The cardboard box is one of the most perfect art materials for kids. It’s sturdy, free with all those online purchases, great to paint on, and is an ideal material for building amazing things.
You can use it as a canvas, create collages with it, weave on it, build cardboard houses out of it, and use it in a wide variety of other projects.
And, perhaps one of the best things about cardboard, is that when you are finished playing with it, you can recycle it!
Over time, my kids have developed a creative muscle with cardboard box crafts. They think outside the box (forgive the pun) and come up with incredible ideas of things to build. Even the toddler! They challenge my ideas about what is fun or even possible to create with cardboard boxes.
Sometimes we need to have conversations about working together and how to share an artistic vision.
Sometimes it gets messy.
Occasionally it’s a disaster.
But mostly it’s magical.
Ultimately, it’s about exploring, sharing ideas, learning, trying, failing, problem solving, and playing.
One of the things that doesn’t come through well on the internet is the fact that you don’t have to create fancy or even colorful or pretty things with cardboard for kids to find endless enjoyment from them.
A lot of times, my kids don’t want to color or paint their cardboard projects. It doesn’t have to be a polished or perfect project to be amazing in a child’s eyes.
If you give your kids some creative license, you’ll be amazed at what they can create.
Here are 12 fun ideas to spark your cardboard imagination…
Cardboard Box Craft House
This one is pretty obvious, but don’t underestimate the brilliance of a simple cardboard house!
- Take a box, big or small
- Cut a door with scissors
- Add paint (optional)
Honestly, it’s that easy! If your kids want to get more sophisticated with their designs, you can cut windows, draw or paint details, and add other features like a chimney or exterior landscaping. Art Bar has some awesome ideas for creating a shoebox/cardboard mansion.
But a basic cardboard house is the perfect introductory cardboard box activity for toddlers up to bigger kids!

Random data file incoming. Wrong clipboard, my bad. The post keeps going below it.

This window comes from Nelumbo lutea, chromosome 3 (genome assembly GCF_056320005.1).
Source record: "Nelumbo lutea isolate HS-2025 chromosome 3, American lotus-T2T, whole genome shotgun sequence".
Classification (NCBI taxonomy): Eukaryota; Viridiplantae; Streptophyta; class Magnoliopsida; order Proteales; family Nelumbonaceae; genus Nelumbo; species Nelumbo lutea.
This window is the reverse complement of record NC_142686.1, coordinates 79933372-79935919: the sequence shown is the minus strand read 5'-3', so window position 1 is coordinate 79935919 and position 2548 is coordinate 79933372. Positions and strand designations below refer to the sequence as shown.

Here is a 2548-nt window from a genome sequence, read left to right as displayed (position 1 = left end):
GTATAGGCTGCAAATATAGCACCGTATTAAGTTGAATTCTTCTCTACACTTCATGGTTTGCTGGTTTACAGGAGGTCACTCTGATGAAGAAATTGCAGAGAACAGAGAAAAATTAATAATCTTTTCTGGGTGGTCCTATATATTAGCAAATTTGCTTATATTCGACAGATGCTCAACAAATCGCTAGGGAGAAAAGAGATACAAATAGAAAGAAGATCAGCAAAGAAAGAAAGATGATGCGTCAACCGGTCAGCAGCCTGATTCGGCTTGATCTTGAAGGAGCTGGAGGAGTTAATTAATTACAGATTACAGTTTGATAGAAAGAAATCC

My kids like using their cardboard box houses to play with small figures and stuffed animals.
And when we happen to get a bigger box, we make a kid-sized cardboard box house.
Cardboard Box Game
Unleash your kid’s creativity by tapping into their interests and make something fun to play together.
You may already know about our love of smoothies! We made a Blend It Up Smoothie Shop game using the game pieces and colorful cards from Candy Land. It was a big hit!
My kids are obsessed with the movie Cars. So we made this Lightning McQueen and Sally game where you collect cool neon popsicle sticks.
This is another Lightning McQueen game where you have to work together to get all the things you need (tires, gas, oil, car wash, towel, nuts and bolts, and lightning) to make it to the finish line.
For our first Smoothie Shop board game, neither kid wanted to help draw the game. But they had lots of ideas and art direction tips. When we made our second game, they were really into drawing the game board and coloring too. I think by modeling creativity and not forcing things it helped them gain confidence.
Recommendations and Ideas
- Start with a simple game board, dice, or spinner
- Encourage your kid draw the game board
- Follow the pattern of a familiar game the first time to make it a little easier